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llance was given until September 11, 2001 to file a Response. The Center attempted e-mail transmission of its Notice of the filing of Cyberguard’s Complaint and Commencement of this Administrative Proceeding at the e-mail addresses listed in the WhoIs contact details for the contested domain name. One e-mail transmission was unsuccessful and resulted in the Center’s receipt of a "fatal delivery error" message. There is no indication in the case file that the other e-mail transmission did not reach its destination.

Also on August 22, 2001, the Center sent by courier the printed version of Cyberguard’s Complaint, with exhibits, and the Notice of Commencement to Cyber Surveillance’s mailing address listed in the WhoIs contact details for the contested domain name. The Panel has not been advised by the Center that the courier package was returned for insufficient address. Thus, the Panel finds that Cyber Surveillance was properly notified of this administrative proceeding.

It appears that Cyber Surveillance did not submit a Response to Cyberguard’s Complaint to the Center. The Panel deems Cyber Surveillance to be in default with respect to this administrative proceeding.

In its Complaint, Cyberguard elected to have this proceeding decided by a single member panel. On September 27, 2001, the Center contacted the undersigned to solicit interest in being the sole panelist who would decide this matter. After investigating and clearing potential conflicts of interest, the undersigned notified the Center on

October 3, 2001 of the ability and availability to serve as the sole panelist for this matter. Also on October 3, 2001, the undersigned submitted to the Center a "Statement of Acceptance and Declaration of Impartiality and Independence". Thus, the panel for this administrative proceeding was properly constituted.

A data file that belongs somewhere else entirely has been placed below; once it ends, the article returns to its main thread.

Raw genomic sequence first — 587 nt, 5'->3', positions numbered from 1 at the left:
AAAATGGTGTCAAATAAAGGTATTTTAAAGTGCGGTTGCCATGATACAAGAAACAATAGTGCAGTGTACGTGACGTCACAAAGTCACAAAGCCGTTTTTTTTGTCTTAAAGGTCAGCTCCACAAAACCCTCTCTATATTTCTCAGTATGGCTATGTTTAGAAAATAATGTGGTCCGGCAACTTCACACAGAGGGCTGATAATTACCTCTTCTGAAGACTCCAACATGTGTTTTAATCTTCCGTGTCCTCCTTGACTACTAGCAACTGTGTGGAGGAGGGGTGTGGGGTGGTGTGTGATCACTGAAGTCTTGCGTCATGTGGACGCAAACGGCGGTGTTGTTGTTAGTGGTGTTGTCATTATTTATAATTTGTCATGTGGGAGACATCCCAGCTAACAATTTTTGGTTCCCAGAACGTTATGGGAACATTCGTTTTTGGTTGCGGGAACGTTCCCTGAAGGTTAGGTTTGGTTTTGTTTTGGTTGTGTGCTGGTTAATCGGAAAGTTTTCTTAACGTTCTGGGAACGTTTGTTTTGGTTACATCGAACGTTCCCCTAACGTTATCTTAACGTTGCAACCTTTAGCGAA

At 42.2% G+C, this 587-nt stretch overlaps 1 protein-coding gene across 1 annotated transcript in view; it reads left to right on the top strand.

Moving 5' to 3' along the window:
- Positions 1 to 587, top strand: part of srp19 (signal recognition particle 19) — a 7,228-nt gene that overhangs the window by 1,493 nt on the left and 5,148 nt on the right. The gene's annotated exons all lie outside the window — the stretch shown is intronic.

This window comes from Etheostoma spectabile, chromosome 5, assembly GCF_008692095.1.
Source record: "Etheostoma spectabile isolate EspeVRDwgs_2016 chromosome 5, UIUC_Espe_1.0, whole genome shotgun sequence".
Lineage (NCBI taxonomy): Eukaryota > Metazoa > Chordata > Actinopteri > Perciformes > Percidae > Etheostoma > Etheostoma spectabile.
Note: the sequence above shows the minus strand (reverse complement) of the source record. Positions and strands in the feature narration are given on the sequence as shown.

On October 8, 2001, the Center forwarded to the undersigned the case file for this administrative proceeding. Also on October 8, 2001, the Center notified the parties that the undersigned would be the sole panelist to decide this matter.

 

4. Factual Background

Cyberguard is the owner of U.S. Trademark Registration No. 2,007,636 for the mark Cyberguard for "computer network security systems, namely firewalls comprising computer software and hardware for use in protecting computer networks from data theft or damage by unauthorized users." The U. S. Patent and Trademark Office issued the Registration on October 15, 1996. In the Registration, Cyberguard claims that its first use of the CYBERGUARD mark in commerce was December 23, 1994. A copy of the registration was attached to the Complaint.

Cyberguard asserts that it is a leading provider of computer network security solutions to companies, banks, financial institutions and governmental entities worldwide under its Cyberguard name and mark. Since at least as early as 1994, Cyberguard claims to have developed and installed highly effective "firewalls" using a number of architectures to protect data and networks from unauthorized access while enabling customers to benefit from new Internet, intranet and extranet applications. Cyberguard alleges that it distributes its products throughout the world via a direct sales force, value added retailers, integrators and distributors; and that it also consults with customers on issues involving the security of their computer systems, training of personnel, product support and system management.

As a result of the alleged long term and widespread use and sales of products and services, Cyberguard claims it has become well known to the trade and public throughout the United States and in many countries worldwide, and has established extensive goodwill, public recognition and secondary meaning in and to the Cyberguard name and mark as an exclusive identification of the goods and services of Cyberguard.

Cyberguard’s products and services are promoted on its web site under the domain name <cyberguard.com>. Excerpts from Cyberguard’s web site were attached to its Complaint. While this proceeding was pending, the Panel took the liberty of reviewing Cyberguard’s web site. The information and product offerings contained in Cyberguard’s web site supports its assertions.

Cyberguard asserts that the contested domain name <cyber-guard.com> contains essentially the identical term cyberguard that is the subject of Cyberguard’s federally registered trademark, except for the inclusion of a hyphen between the formatives "cyber" and "guard."

According to the registrar’s WhoIs database information attached to the Complaint, the <cyber-guard.com> domain name was registered on August 16, 1999, subsequent to the United States federal registration of Complainant’s CYBERGUARD trademark noted above, and well after Cyberguard’s alleged first use in commerce of the mark.